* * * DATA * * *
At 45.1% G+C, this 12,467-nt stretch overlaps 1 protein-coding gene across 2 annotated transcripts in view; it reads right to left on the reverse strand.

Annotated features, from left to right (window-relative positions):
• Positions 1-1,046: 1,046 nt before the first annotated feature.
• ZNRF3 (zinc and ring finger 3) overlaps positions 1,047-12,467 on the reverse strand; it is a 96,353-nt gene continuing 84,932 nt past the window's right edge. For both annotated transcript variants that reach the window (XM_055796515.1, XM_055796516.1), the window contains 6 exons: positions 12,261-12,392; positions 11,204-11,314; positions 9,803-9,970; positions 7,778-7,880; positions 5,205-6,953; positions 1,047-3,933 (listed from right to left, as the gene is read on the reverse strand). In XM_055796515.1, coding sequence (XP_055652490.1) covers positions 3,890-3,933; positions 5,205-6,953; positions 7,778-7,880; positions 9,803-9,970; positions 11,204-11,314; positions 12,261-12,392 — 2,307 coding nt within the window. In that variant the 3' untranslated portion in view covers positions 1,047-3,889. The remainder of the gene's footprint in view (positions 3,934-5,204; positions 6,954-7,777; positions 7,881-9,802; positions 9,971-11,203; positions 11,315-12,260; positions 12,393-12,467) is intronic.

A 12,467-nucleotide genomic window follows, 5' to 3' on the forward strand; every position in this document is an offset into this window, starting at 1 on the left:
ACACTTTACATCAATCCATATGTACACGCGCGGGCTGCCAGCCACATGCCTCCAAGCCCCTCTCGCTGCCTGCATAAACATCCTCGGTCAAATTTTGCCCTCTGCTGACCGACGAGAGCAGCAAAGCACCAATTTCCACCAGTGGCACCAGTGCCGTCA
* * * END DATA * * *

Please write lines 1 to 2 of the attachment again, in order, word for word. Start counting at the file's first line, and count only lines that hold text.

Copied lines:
At 45.1% G+C, this 12,467-nt stretch overlaps 1 protein-coding gene across 2 annotated transcripts in view; it reads right to left on the reverse strand.

Annotated features, from left to right (window-relative positions):